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Depression era frugality can help us green our lives today

Sewing is a frugal green activity.
Wikimedia Commons Public Domain

My mom lived through the Great Depression. Consequently, I learned a lot of lessons in green frugality. She taught me that people living in the depression era knew how to be careful with their money. Frugality was highly praised, rather than looked down on as it is today. Some of those frugal people became quite wealthy after the depression eased because they continued their thrifty habits. Here are some suggestions for frugality borrowed from the depression era which may help us green our lives today.

Don't throw things away without thinking.

It's easy in today’s consumer society to get into a pattern of throwing things away. In the depression era, people didn't throw anything away unless it had served its full usefulness. Instead they would ask themselves a few questions.

  • Can the item be repaired?

  • Can it be used for another purpose?

  • Could someone I know use this item?

  • Could it be made into something else?

If the answer to any of those questions was yes, that item didn't go into the trash.

In the depression era, there was no such thing as designer clothing.

Clothing was purchased on a budget or handmade. If there were any small holes or tears the clothing was mended. Even socks were patched and darned. If an item no longer fit, it was handed down or given to someone it would fit. When clothing could no longer be worn it was made into rags or quilts. There was no such thing as paper towels. Even rags were washed and used over and over.

Frugality in the kitchen was essential during the depression.

Going out to eat was rare or non-existent in most families. Everything was made from scratch. There were no prepackaged foods. Nothing was wasted. Today's chicken bones became tomorrows soup broth. Produce came from your own garden or that of a friend or neighbor. In summer, you had fresh produce. In winter, you used goods you canned yourself. Sauces, jams and condiments were all homemade. The jars they were made in were cleaned and reused the following year.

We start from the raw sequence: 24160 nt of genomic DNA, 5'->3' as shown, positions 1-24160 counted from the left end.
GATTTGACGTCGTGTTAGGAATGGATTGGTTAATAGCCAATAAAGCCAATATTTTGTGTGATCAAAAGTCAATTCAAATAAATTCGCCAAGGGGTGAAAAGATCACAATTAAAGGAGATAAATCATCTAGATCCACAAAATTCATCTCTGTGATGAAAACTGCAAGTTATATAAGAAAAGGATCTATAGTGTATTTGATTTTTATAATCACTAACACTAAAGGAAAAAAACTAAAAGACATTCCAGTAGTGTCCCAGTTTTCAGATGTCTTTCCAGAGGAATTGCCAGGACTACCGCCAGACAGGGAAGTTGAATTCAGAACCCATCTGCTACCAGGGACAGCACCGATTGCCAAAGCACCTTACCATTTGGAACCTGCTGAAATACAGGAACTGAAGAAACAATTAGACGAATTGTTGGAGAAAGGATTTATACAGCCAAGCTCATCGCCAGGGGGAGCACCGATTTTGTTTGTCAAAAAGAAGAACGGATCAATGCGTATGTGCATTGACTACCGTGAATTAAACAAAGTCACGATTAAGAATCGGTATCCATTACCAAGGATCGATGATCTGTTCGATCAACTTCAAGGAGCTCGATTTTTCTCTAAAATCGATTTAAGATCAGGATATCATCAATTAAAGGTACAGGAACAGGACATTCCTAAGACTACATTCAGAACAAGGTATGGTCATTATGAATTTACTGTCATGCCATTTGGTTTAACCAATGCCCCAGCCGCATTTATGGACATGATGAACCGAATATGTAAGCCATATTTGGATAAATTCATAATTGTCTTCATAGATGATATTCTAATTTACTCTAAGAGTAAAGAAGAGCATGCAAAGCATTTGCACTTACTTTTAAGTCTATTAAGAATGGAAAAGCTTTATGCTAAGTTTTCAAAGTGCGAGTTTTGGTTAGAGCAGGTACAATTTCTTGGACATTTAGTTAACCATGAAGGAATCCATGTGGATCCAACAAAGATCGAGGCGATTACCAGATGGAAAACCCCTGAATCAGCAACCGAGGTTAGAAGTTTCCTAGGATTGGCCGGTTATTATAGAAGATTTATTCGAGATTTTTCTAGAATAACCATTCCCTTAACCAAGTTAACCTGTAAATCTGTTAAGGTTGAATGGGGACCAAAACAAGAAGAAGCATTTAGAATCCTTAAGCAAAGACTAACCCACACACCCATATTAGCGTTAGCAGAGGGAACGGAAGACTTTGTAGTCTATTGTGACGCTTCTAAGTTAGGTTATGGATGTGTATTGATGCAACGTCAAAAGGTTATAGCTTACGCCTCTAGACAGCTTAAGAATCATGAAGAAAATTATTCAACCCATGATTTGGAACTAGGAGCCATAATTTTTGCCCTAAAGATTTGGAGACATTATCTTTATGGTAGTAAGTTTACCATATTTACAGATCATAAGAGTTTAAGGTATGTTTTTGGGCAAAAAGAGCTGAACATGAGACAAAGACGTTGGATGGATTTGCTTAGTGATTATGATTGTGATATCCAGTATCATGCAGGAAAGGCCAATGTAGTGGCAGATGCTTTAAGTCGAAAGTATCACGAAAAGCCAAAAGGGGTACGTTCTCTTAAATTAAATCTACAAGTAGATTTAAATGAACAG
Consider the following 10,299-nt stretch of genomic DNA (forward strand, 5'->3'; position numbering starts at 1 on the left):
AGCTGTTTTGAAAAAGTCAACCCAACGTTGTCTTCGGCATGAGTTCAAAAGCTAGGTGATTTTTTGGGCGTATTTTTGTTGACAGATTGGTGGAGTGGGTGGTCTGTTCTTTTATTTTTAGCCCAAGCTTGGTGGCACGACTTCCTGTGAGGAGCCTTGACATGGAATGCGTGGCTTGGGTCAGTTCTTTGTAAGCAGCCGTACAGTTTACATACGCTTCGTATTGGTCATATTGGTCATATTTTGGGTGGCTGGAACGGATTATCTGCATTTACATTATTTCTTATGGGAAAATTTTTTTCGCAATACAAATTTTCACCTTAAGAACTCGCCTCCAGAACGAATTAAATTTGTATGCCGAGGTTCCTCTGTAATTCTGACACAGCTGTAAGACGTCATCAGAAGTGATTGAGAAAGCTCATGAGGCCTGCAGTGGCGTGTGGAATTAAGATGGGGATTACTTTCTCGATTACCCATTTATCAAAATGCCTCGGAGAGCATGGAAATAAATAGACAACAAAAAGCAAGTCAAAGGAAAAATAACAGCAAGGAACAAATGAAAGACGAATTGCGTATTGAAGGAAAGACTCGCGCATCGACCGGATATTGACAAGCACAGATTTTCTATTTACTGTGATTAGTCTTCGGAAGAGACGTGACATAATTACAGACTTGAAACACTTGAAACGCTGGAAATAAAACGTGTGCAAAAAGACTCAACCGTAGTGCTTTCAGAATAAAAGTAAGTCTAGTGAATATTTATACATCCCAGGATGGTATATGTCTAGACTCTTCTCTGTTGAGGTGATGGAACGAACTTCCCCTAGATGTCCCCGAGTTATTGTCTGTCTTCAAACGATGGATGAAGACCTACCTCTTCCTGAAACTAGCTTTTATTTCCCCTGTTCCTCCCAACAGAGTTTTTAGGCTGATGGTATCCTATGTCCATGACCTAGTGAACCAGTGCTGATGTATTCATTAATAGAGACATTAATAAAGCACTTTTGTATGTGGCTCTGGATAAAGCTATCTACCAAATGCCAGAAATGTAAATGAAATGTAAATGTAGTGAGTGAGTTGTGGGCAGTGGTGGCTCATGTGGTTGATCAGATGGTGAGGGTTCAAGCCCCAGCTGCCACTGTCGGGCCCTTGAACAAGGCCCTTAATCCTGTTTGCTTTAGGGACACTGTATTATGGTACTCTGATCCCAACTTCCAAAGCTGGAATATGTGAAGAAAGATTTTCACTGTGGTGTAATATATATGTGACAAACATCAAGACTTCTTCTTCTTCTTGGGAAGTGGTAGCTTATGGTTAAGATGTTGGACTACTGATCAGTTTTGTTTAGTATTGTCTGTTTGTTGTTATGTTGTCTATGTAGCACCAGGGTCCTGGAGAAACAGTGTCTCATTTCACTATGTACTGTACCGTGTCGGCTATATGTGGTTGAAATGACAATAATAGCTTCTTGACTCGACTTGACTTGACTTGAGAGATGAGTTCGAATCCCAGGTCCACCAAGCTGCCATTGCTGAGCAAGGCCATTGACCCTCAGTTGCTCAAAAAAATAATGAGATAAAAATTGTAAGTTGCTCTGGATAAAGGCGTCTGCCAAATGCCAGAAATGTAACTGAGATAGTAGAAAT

People in the depression era learned many useful skills.

It was not unheard of to pay for repairs but it was rare. If you couldn't repair an item, you traded whatever skill you had with someone who could repair it for you. Everyone helped each other out. It didn't matter if you got along with a person or not. If they were in a jam and you had the means to help them, you were right there to do so.

Shopping for the best deal.

When something had to be purchased in the depression era, a lot of consideration went into it. Sources of used items were considered first. If nothing used was available, then the process moved on to new items. There were no spur of the moment purchases. Everything purchased was a necessity for the most part.

Holidays were no exception to the frugality rule.

Not everyone could afford gifts at Christmas. Some just celebrated the spirit of the season. A lot of gifts were handmade. Anything you received was a treasure because you knew most gifts required a sacrifice on the part of the giver. Finding an orange or a small piece of candy in your stocking was cause for celebration. Depression era people appreciated life's simple pleasures. We can learn alot from their example.

This article was previously published by this author on a now closed Yahoo property.